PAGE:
Enroute to the telegraph Line he crossed both the Ord and Victoria Rivers and his favourable report on the pastoral potential of the land was the trigger for the establishment of the cattle industry in the Kimberley Region.
As well as the burgeoning cattle industry other developments were taking place that would transform the Kimberley. The pearling port of Broome was established in 1883 and Derby was surveyed in the same year. The gold discovery in Halls Creek in 1885 led to arrival of thousands of prospectors although the boom was short lived. Although the cattle industry was now well established in the southern part of the Kimberley nothing had been developed north of the King Leopold Ranges and this region remained largely unexplored.
Bradshaw had taken up extensive land for pastoral purposes, sight unseen, in the area of the Prince Regent River and established an exploratory expedition to assess the prospectivity of the land. He led a small party out of Wyndham heading initially north and then west toward the Prince Regent River. Bradshaw's navigation skills appeared to be lacking as the party ended up in the Roe and Moran River's approximately 50km to the north of the land he had taken up. In April 1891 he noted some unusual rock art of a form and apparent age greatly different to the Wandjina figures previously described by Grey. These enigmatic figures were subsequently referred to as "Bradshaw" paintings, now more commonly referred to as "Gwion Gwion" paintings.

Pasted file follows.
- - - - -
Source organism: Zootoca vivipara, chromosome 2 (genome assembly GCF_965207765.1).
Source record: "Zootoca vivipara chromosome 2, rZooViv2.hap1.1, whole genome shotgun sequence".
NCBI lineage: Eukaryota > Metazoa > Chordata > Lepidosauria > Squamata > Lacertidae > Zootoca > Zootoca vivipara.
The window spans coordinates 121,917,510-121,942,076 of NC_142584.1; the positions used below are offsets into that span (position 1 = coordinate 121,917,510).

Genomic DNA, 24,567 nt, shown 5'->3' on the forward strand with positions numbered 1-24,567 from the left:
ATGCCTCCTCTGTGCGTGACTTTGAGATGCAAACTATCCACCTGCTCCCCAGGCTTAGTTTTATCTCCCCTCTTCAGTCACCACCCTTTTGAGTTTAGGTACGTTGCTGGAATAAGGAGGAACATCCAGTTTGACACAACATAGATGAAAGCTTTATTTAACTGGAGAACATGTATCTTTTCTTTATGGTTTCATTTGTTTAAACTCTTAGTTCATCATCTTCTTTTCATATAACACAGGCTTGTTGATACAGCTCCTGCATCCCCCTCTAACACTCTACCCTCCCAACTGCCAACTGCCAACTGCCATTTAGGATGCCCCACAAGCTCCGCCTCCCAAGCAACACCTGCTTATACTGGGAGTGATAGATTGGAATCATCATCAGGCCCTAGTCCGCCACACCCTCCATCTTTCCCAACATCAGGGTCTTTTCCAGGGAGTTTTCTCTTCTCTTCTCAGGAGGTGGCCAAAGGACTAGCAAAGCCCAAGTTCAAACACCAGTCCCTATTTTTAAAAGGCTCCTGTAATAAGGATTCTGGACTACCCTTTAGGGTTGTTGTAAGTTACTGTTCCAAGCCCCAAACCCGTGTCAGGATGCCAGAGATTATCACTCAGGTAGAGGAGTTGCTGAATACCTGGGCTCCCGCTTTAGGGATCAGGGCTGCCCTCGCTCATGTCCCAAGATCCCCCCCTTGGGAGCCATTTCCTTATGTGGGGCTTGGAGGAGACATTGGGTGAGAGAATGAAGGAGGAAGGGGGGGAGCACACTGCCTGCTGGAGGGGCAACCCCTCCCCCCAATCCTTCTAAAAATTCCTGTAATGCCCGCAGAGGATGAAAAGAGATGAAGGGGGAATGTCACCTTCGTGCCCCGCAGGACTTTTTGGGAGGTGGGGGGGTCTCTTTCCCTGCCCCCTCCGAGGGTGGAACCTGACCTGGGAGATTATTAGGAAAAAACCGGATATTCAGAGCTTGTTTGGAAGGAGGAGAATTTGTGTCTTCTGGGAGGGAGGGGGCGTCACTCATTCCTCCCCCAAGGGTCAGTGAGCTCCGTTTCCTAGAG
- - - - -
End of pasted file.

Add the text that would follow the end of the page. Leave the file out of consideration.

In 1892 Bradshaw and others did establish a cattle run called Maragui close to the foot of Mt Trafalgar at the entrance to the Prince Regent River but the venture was short lived and suffered the same fate as the abortive Camden Harbour settlement.
Original panel of Gwion Gwion paintings located by Joseph Bradshaw in April, 1891, and the sketches from his journal (photo courtesy of M Cusack)
Frank Hann travelled and explored extensively throughout Australia and in 1898 set out from Derby to explore the northern part of the Kimberley and possibly take up land for cattle. He successfully crossed the King Leopold Ranges and was favourably impressed by the pastoral potential of the basaltic country around Mount House and Mount Elizabeth. Although he eventually did not take up any land himself he discovered and named the Adcock, Charnley and Isdell Rivers but did not explore the northern part of the Kimberley.
The rapid development of the cattle industry in the southern and eastern Kimberley together with other developments in the region prompted the State Government to commission the Chief Inspector Surveyor, Frederick Slade Brockman, in March 1901 to complete the mapping of the Kimberley. Brockman's party comprising 8 Europeans and 2 Aboriginal prisoners from Rottnest left Wyndham on April 2, 1901 with 70 horses and provisions for 6 months. Amongst the group was the Government Geologist, Andrew Gibb Maitland and Dr F M House, a naturalist and botanist. The party initially headed south, following the Chamberlain River before turning west and reaching the Walcott Inlet before heading north eventually reaching Napier Broome Bay close to the present town of Kalumburu.
Reaching the mouth of the Drysdale River they followed the river south before returning to Wyndham in November 1901. In total the expedition covered more than 2300km in a little over 6 months and named a number of rivers and prominent hills and ranges. There were no injuries to any of the party and although only limited numbers of aborigines were encountered good relationships were maintained with the indigenous inhabitants.
Dr House recorded and photographed many significant aboriginal art sites and numerous birds species but surprisingly there is very little recorded on the geological observations made during the trip.
The Brockman expedition essentially completed the exploration of the Kimberley and led the way for the establishment of the missions and extensions of the cattle industry into this more remote section of the region.